Interview with Carla Jablonski, author of Resistance: Book 1
Today I have the privilege of sharing an interview I recently conducted with author Carla Jablonski, who's written many books for teens and young adults. You can visit her website and find out more about her and her books at carlajablonski.com
. Her first graphic novel, Resistance: Book 1
, has recently been published by First Second. What follows is a conversation we had about this book, which focuses on the French resistance to Nazi occupation during World War II and in particular about the efforts of a French family to save French Jews.
So much! As an American, what I learned in school was primarily about the American entrance into the war, or very specifically about the Jewish experience. I really didn’t know all that much about what it must have been like for ordinary French people during the war, their daily life, their struggles, and -- especially -- the ways life, although altered, still went on.
I admit I was shocked by the wide-spread and deep strain of anti-Semitism in France, resulting in an overwhelming amount of denunciations. I was also surprised by -- and then used as part of the story -- all of the conflicts within the Resistance itself.
The role of luck and coincidence in many of the successful -- or tragic -- events of the Resistance also was quite startling.
And of course, all the research got me asking the question: “What would I do if my country were occupied?”
- The narrative, while fictional, is based in historical fact and makes reference to several historical events and circumstances. The Velodrome d'Hiver roundup, the use the Paris sewers as hiding places and the significant presence of French Jews in the Resistance are all alluded to, and although it's not named explicitly, Paul and Marie's efforts to help Henri recall the activities of the Oeuvre de secours aux enfants (Children's Relief Efforts or OSE). When you were researching all this for the book, did you learn anything that surprised you about the Resistance or about France during the war, or anything else?
The passion and commitment of people who became part of the Resistance was very compelling to me. How people made choices, what they were willing to risk, and conversely, what lines they weren’t willing to cross were all elements I wanted to explore. Also, the struggle for victory against enormous odds while suffering terrible difficulties is both dramatic and inspiring. I also find the idea of secrets a very appealing subject for fiction-- keeping them, having them, and the danger of them -- particularly as an element in a book for early teens.
For all those same reasons that I was drawn to the Resistance is why I think it’s an important subject for children to learn about. Children often feel helpless in the face of conflicts created by adults. These people took action -- in spite of so much being against them and the dire consequences of failure. Doing the right thing, even if that makes you the minority, is also an important lesson. Discovering that people can all want to do the right thing, yet not agree on how to go about it is also an important topic that can be discussed via the Resistance.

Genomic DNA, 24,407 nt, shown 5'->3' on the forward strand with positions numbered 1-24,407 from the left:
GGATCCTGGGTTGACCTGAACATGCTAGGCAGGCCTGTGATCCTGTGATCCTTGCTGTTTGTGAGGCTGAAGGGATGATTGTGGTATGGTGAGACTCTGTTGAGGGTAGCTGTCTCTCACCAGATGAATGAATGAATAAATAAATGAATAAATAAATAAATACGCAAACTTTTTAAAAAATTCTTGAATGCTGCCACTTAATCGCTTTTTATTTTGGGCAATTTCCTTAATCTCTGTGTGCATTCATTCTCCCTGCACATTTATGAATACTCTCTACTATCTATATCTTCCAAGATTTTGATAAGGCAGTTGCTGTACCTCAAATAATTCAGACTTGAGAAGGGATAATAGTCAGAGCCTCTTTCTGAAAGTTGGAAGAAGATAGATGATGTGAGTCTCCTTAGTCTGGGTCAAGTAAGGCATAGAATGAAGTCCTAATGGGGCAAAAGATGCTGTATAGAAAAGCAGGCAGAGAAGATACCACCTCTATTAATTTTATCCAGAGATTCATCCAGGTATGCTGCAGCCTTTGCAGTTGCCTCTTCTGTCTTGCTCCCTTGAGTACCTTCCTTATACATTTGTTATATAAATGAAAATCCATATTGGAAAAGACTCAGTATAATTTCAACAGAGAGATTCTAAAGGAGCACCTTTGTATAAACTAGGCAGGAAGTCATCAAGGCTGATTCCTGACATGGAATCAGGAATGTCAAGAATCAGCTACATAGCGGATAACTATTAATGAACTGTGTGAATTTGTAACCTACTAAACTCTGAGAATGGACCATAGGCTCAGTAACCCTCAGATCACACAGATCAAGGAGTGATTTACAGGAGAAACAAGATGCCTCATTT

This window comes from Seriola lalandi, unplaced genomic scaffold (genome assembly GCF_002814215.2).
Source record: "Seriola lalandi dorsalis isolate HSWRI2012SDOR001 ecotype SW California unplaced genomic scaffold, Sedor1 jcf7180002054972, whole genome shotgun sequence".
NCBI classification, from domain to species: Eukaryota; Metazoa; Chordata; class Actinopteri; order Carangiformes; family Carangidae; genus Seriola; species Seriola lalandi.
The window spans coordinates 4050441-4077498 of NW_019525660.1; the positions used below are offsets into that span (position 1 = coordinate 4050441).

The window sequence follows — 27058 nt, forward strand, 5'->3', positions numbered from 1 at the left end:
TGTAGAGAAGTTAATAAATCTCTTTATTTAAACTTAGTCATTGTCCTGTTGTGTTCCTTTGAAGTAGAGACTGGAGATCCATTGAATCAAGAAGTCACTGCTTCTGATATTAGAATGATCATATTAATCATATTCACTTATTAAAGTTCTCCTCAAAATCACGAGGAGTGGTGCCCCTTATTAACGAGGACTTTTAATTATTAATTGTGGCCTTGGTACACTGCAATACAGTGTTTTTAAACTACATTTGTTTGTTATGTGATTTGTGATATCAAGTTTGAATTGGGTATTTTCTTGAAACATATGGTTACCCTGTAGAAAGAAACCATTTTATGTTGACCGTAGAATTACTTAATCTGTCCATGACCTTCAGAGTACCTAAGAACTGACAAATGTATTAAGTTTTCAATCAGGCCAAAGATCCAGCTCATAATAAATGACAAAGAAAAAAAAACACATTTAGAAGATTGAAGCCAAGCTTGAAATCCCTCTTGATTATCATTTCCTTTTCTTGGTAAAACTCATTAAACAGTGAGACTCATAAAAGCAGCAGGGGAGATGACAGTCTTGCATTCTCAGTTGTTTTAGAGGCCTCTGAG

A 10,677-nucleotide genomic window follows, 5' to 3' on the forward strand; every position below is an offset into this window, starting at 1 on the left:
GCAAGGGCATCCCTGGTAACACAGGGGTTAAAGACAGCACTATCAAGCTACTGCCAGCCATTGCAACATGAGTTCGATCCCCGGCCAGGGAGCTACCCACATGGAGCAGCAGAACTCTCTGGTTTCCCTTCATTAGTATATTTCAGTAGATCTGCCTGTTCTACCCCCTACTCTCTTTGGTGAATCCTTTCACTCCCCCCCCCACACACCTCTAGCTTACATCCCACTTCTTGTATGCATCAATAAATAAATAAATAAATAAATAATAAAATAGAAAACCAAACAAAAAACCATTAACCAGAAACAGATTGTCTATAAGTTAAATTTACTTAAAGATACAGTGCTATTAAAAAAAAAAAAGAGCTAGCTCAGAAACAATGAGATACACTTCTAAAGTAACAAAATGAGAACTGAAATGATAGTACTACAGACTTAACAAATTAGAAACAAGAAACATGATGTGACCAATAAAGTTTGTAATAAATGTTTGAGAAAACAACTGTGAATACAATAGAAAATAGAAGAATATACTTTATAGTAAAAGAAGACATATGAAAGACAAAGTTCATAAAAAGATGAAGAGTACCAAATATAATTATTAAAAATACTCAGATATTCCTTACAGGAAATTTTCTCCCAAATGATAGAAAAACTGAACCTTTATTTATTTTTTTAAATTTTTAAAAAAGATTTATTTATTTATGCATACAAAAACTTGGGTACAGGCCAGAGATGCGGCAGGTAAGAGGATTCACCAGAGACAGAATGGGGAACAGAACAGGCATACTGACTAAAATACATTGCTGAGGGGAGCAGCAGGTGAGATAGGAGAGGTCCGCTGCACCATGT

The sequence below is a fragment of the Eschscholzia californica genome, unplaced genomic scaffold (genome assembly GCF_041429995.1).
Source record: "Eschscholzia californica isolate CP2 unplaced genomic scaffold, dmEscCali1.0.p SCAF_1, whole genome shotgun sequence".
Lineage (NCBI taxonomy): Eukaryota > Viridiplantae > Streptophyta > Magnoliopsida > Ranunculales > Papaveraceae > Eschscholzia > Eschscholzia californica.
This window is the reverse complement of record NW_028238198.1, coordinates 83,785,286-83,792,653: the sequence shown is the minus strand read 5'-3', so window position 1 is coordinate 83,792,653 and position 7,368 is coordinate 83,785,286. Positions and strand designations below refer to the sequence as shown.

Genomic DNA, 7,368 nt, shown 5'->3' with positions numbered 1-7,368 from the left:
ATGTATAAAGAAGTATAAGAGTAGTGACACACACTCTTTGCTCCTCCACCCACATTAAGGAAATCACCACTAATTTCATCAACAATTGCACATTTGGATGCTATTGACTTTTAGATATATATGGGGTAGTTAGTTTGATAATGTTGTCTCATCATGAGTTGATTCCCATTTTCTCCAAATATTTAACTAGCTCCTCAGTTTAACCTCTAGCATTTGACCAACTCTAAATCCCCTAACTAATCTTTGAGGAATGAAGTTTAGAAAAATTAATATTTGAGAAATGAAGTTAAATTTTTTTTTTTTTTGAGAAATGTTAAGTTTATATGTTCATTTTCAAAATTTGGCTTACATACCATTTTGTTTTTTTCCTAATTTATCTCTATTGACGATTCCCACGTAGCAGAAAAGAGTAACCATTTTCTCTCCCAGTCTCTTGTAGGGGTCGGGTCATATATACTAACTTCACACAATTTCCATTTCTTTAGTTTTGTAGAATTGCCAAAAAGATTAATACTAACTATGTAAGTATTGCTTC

- What was it about the Resistance that intrigued you? Why is it an important subject to learn about in the context of Holocaust studies for children?
I’ve written a lot for kids and teens, so I actually didn’t find that difficult. I guess I’ve somehow internalized those limits and so the story unfolds in an age-appropriate way without my consciously having to police it!
I think the ideal reader for this is probably about thirteen, though I hope it will appeal to those older (like Sylvie and Jacques) and to those who are younger, like Marie.
- One thing I enjoyed about the book from a reader's perspective was the way you built the suspense slowly and tell the story unflinchingly, sparing neither the horror nor trauma of war. Was it challenging to present these things in a way that's appropriate for children? What audience did you envision as you were writing?
I purposely chose to have three children at different ages so that I could explore the impact of the war at different levels of maturity. Because it’s a graphic novel, I decided to make Paul an artist to really exploit the visual medium. I came up with ideas for his drawings in his sketchbook to reveal what he’s feeling but wouldn’t feel comfortable expressing another way -- while also providing a believable skill that would make him valuable to the Resistance. It was also really important to me to not just be historically accurate (while also being entertaining) but to allow the kids to really be kids -- not little superheroes or overly noble. I worked hard on the dialogue so that it would have the feel of real conversation.
- What themes or ideas were you trying to illustrate with the choices you made about how to tell the story?
Actually there are two more! It’s a trilogy, following Marie, Paul, and Sylvie through to the liberation of Paris. Each book is set one year apart, and as the kids get older and more deeply involved, the conflicts get more intense and the stakes get higher. Their roles in the Resistance change, they uncover more secrets about people they know, and their relationships change -- with friends, with other Resistance members, with Germans, and even with each other -- sometimes quite dramatically!
Carla, thank you so much for taking the time to talk to AJL and best of luck with the trilogy!
- This book is titled Resistance Book 1, suggesting that there may be a Book 2 in the works. Is there? What's it going to be about?
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